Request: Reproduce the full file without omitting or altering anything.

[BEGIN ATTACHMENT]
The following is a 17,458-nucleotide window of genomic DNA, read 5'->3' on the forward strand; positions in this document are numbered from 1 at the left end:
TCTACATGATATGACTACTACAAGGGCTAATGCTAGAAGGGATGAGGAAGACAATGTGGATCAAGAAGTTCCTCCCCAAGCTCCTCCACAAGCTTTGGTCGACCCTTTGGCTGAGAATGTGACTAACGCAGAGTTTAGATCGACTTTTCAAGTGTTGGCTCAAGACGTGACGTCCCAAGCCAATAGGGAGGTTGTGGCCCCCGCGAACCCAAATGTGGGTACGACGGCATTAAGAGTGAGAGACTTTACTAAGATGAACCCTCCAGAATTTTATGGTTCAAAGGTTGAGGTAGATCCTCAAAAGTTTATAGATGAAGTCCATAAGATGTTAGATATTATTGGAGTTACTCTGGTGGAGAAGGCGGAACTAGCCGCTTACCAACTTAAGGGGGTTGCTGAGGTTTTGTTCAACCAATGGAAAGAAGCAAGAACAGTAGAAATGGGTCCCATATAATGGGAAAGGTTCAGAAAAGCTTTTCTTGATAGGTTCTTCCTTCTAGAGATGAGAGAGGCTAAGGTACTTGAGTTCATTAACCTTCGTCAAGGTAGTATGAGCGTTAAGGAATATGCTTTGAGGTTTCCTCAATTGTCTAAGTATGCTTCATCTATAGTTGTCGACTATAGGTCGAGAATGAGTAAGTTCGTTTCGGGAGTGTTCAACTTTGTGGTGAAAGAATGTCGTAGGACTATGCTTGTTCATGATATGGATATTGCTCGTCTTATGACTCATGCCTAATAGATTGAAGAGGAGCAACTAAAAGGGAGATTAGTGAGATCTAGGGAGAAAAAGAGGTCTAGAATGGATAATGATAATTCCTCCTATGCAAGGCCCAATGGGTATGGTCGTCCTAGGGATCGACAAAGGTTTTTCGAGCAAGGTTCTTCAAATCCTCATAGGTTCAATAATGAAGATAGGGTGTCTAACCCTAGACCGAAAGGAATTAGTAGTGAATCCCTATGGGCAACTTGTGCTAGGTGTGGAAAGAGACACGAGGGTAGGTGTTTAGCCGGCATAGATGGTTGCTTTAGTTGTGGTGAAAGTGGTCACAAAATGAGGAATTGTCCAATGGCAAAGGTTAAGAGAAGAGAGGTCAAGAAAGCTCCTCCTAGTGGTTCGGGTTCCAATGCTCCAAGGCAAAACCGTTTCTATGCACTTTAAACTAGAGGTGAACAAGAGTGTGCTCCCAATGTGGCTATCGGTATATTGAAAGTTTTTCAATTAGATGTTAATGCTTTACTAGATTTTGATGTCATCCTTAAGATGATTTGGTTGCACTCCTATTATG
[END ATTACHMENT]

The following is a 17,458-nucleotide window of genomic DNA, read 5'->3' on the forward strand; positions in this document are numbered from 1 at the left end:
TCTACATGATATGACTACTACAAGGGCTAATGCTAGAAGGGATGAGGAAGACAATGTGGATCAAGAAGTTCCTCCCCAAGCTCCTCCACAAGCTTTGGTCGACCCTTTGGCTGAGAATGTGACTAACGCAGAGTTTAGATCGACTTTTCAAGTGTTGGCTCAAGACGTGACGTCCCAAGCCAATAGGGAGGTTGTGGCCCCCGCGAACCCAAATGTGGGTACGACGGCATTAAGAGTGAGAGACTTTACTAAGATGAACCCTCCAGAATTTTATGGTTCAAAGGTTGAGGTAGATCCTCAAAAGTTTATAGATGAAGTCCATAAGATGTTAGATATTATTGGAGTTACTCTGGTGGAGAAGGCGGAACTAGCCGCTTACCAACTTAAGGGGGTTGCTGAGGTTTTGTTCAACCAATGGAAAGAAGCAAGAACAGTAGAAATGGGTCCCATATAATGGGAAAGGTTCAGAAAAGCTTTTCTTGATAGGTTCTTCCTTCTAGAGATGAGAGAGGCTAAGGTACTTGAGTTCATTAACCTTCGTCAAGGTAGTATGAGCGTTAAGGAATATGCTTTGAGGTTTCCTCAATTGTCTAAGTATGCTTCATCTATAGTTGTCGACTATAGGTCGAGAATGAGTAAGTTCGTTTCGGGAGTGTTCAACTTTGTGGTGAAAGAATGTCGTAGGACTATGCTTGTTCATGATATGGATATTGCTCGTCTTATGACTCATGCCTAATAGATTGAAGAGGAGCAACTAAAAGGGAGATTAGTGAGATCTAGGGAGAAAAAGAGGTCTAGAATGGATAATGATAATTCCTCCTATGCAAGGCCCAATGGGTATGGTCGTCCTAGGGATCGACAAAGGTTTTTCGAGCAAGGTTCTTCAAATCCTCATAGGTTCAATAATGAAGATAGGGTGTCTAACCCTAGACCGAAAGGAATTAGTAGTGAATCCCTATGGGCAACTTGTGCTAGGTGTGGAAAGAGACACGAGGGTAGGTGTTTAGCCGGCATAGATGGTTGCTTTAGTTGTGGTGAAAGTGGTCACAAAATGAGGAATTGTCCAATGGCAAAGGTTAAGAGAAGAGAGGTCAAGAAAGCTCCTCCTAGTGGTTCGGGTTCCAATGCTCCAAGGCAAAACCGTTTCTATGCACTTTAAACTAGAGGTGAACAAGAGTGTGCTCCCAATGTGGCTATCGGTATATTGAAAGTTTTTCAATTAGATGTTAATGCTTTACTAGATTTTGATGTCATCCTTAAGATGATTTGGTTGCACTCCTATTATG